IMF warns Zimbabwe

IMF warns Zimbabwe

Zimbabwe has been unable to access offshore funding due to international arrears to the multilateral financial institutions and other lenders.

THE International Monetary Fund (IMF) has warned Zimbabwe to start implementing its plan to resolve the country’s external debt arrears or risk losing momentum in its bid to re-engage international financiers.
The country last year tabled proposals to clear US$1,8 billion in arrears to the World Bank (WB), IMF and the African Development Bank (AfDB), to pave way for new funding.
The country has been unable to access offshore funding due to international arrears to the multilateral financial institutions and other lenders.
The arrears clearance plan, which was presented to international creditors during an IMF and WB annual meetings in October last year by the government in Lima, Peru, entails Zimbabwe clearing arrears to IMF amounting to $110 million, WB (US$1,15 billion) and AfDB ($601 million) by the end of April this year.
The strategy also involves development of a new comprehensive country financing programme supported by the AfDB, the IMF and the WB to attract long-term financing to promote growth and debt sustainability.
IMF resident representative, Christian Beddies, told the Financial Gazette’s Companies & Markets (C&M) last week: “Zimbabwe should keep the Lima process going. This is key for 2016 but to continue in that path, the country needs bold reforms.”
In terms of the Lima process, Zimbabwe had committed itself to restructure loan arrears from the three international financial institutions by April. The loan arrears, amounting to US$1,8 billion, should be cleared by then.
This would then be followed by engagement with other creditors, such as the European Investment Bank, Paris Club and non-Paris Club members by June.
The plan, apparently, is to reduce the country’s debt, estimated at US$10 billion, improve the standard of living in the country and spur economic growth.
Zimbabwe is grappling with a worsening liquidity crunch and an IMF report last year said the country’s external position remained precarious. It said the country was in debt distress.
It warned that key risks to the outlook stemmed largely from a further decline in global commodity prices, which have already hurt prospects of economic reforms, fiscal challenges, and possible difficulties in policy implementation.
Last year, the economy looked to be certainly on the verge of an implosion, with widespread company closures and job losses having been witnessed in the past two years.
Currently, government has failed to pay civil servants promised bonuses due to worsening fiscal pressures, with the last batch of December salaries having been paid in January.
Government revenue generation has been subdued, with its revenue collection agent, the Zimbabwe Revenue Authority missing its targets.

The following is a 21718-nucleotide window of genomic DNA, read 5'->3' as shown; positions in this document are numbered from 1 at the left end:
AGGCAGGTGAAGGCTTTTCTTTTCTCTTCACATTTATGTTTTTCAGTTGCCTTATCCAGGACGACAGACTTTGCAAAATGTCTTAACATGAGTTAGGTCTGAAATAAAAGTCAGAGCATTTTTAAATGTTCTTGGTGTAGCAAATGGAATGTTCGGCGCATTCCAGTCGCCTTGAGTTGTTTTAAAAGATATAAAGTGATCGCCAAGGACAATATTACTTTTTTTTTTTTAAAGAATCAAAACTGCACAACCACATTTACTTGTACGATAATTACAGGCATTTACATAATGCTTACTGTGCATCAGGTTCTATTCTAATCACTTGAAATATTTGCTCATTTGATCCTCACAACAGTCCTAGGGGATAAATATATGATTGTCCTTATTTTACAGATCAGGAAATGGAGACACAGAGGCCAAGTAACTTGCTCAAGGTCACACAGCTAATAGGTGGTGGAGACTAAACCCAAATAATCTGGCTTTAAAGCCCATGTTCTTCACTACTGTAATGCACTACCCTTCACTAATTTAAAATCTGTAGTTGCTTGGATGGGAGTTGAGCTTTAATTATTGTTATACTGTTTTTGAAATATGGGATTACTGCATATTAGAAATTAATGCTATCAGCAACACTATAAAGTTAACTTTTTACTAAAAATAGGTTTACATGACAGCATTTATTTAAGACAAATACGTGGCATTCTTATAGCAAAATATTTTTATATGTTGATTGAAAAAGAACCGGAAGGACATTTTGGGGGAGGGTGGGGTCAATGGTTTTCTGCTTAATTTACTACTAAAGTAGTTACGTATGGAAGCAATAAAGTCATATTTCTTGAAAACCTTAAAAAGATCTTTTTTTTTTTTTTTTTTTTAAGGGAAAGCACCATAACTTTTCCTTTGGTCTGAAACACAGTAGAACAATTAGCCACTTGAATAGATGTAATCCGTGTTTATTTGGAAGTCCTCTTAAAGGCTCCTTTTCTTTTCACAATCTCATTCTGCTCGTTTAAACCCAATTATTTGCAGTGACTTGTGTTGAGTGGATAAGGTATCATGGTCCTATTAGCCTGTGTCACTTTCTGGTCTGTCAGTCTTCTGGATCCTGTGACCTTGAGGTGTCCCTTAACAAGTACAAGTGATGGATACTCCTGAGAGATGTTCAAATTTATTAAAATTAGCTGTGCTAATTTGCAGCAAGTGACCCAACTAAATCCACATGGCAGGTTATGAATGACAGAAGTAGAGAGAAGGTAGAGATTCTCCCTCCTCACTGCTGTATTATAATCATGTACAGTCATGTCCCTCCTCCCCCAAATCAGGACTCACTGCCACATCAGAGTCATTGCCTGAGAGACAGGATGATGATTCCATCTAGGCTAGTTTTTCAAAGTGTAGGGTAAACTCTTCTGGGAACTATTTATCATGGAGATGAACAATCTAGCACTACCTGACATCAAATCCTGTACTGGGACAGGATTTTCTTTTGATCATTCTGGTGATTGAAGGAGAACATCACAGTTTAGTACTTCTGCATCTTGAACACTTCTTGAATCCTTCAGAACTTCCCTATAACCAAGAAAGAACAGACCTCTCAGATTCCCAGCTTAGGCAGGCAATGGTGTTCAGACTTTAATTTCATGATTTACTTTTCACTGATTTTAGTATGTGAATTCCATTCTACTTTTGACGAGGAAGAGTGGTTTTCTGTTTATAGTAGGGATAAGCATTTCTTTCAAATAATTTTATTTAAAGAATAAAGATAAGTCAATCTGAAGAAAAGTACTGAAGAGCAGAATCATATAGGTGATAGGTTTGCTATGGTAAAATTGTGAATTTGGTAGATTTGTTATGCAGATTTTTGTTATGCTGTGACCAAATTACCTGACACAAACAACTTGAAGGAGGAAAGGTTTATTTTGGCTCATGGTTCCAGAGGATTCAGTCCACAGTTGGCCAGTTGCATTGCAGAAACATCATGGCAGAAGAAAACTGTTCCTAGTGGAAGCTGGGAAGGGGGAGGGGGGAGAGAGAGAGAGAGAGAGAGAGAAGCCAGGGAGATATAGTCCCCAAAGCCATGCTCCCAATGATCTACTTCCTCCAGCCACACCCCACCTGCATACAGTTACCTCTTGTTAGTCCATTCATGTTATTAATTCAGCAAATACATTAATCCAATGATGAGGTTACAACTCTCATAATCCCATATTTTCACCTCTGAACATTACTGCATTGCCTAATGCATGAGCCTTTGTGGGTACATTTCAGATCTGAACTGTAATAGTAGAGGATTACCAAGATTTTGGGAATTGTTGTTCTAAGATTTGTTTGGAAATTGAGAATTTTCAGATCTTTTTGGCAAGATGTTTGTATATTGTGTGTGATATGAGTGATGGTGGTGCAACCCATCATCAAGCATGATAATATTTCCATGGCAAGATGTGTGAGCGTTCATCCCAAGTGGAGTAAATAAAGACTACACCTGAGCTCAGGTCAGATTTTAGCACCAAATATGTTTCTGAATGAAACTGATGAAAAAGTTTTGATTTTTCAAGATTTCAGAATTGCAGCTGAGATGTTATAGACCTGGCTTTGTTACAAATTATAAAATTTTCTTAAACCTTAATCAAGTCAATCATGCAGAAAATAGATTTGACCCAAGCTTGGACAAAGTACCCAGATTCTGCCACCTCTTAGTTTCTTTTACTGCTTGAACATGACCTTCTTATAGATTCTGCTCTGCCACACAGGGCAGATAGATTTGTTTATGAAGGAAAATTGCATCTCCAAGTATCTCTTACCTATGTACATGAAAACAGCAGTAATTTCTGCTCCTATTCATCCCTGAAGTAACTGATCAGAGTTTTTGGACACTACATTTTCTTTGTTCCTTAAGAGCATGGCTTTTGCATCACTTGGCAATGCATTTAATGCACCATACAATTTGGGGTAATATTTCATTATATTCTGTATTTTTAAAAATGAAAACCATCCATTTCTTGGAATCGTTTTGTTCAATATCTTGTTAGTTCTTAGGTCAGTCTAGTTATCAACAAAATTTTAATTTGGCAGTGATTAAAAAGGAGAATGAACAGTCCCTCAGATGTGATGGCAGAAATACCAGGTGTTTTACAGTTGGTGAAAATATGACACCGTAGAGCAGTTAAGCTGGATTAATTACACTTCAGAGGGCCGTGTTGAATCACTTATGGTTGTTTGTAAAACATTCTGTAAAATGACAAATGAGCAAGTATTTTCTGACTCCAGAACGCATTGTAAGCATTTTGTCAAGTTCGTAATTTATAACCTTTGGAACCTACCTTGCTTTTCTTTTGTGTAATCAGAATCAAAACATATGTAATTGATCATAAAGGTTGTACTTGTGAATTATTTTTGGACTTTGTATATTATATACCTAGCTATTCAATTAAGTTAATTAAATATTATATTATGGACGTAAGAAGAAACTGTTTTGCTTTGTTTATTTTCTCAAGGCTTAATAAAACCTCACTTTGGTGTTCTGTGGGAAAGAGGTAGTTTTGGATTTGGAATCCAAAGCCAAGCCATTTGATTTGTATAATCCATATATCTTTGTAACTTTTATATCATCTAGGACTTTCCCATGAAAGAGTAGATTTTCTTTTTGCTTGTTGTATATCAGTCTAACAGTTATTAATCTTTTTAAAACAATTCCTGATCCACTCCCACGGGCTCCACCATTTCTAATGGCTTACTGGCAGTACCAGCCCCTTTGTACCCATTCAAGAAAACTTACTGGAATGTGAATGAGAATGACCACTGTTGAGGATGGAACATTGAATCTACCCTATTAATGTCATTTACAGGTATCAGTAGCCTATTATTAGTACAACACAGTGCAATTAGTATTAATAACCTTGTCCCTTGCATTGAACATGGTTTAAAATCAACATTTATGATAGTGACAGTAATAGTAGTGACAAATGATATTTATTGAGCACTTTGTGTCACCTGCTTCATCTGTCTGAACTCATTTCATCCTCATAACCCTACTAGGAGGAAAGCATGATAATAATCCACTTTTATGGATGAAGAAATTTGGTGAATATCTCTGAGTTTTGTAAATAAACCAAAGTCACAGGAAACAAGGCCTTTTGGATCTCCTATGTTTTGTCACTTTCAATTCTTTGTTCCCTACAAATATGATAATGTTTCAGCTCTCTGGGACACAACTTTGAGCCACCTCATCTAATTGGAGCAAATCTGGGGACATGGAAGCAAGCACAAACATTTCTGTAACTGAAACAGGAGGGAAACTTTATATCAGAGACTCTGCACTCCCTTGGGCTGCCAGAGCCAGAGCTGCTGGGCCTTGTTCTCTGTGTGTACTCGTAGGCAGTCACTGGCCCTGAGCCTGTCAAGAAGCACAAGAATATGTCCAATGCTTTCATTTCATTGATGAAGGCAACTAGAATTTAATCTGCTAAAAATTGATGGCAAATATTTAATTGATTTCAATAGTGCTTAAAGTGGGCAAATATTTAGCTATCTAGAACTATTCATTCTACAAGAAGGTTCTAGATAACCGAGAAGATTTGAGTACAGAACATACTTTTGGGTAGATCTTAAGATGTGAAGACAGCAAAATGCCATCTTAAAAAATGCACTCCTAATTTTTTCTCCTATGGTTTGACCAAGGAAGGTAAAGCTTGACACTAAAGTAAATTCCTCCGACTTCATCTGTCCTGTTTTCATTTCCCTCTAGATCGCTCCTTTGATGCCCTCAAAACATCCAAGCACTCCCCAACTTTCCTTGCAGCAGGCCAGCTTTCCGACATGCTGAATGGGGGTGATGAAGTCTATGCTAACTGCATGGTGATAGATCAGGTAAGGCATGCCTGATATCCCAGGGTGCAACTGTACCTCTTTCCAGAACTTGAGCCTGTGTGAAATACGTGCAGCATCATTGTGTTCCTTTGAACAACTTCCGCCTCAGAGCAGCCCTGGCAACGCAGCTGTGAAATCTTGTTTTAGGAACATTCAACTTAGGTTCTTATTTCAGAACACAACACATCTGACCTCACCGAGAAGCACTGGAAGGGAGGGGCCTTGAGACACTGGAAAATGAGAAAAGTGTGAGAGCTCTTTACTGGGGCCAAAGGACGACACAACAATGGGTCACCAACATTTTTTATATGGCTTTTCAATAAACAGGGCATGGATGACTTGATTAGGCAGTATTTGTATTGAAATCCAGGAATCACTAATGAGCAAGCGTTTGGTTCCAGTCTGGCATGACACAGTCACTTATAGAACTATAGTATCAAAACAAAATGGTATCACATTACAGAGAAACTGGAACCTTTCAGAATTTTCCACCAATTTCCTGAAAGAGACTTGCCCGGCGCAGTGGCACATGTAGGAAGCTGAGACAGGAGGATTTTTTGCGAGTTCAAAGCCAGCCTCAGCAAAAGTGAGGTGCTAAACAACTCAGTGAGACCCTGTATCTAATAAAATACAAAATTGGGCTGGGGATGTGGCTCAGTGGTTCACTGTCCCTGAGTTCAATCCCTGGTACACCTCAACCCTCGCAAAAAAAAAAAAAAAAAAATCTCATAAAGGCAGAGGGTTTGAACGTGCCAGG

The revenue authority has blamed the poor revenue performance on a “myriad of challenges”.
In its report, the IMF said a 15-month Staff-Monitored Programme (SMP) with Zimbabwe, approved in October 2014, constituted the lynchpin of the country’s roadmap for building a strong track record towards normalising relationships with its creditors and mobilising development partners’ support.
“Strong performance under the SMP would improve Zimbabwe’s repayment capacity and demonstrate that it can implement reforms that could justify a Fund-financial arrangement, which could help tackle the country’s deep-rooted problems. The Zimbabwean authorities remain committed to implementing sound macroeconomic and structural policies,” said the IMF.
“The authorities have stepped up their re-engagement with creditors, including by increasing payments to the WB and the African Development Bank.
“These re-engagement steps open the way for further constructive dialogue to identify feasible options for clearing the arrears to these institutions — a key step towards seeking rescheduling of bilateral official debt under the umbrella of the Paris Club,” the Bretton Woods institution said.
The debt clearance strategy is therefore expected to reinforce Zimbabwe’s commitment towards opening a fresh chapter with its lenders, as enunciated during the WB and IMF annual general meetings in Lima.
Beddies said an IMF team is expected in the country next month to review Zimbabwe’s third and final SMP.
The team will be in the country from February 24 to March 11 to assess progress under SMP, which ended on December 31 last year.
The SMP is an informal agreement between country authorities and the fund staff to monitor the implementation of the authorities’ economic programme.
The SMP, which was approved in October 2014, is a 15-month programme which envisages, among other things, to bring normalcy to relations between Zimbabwe and its creditors.

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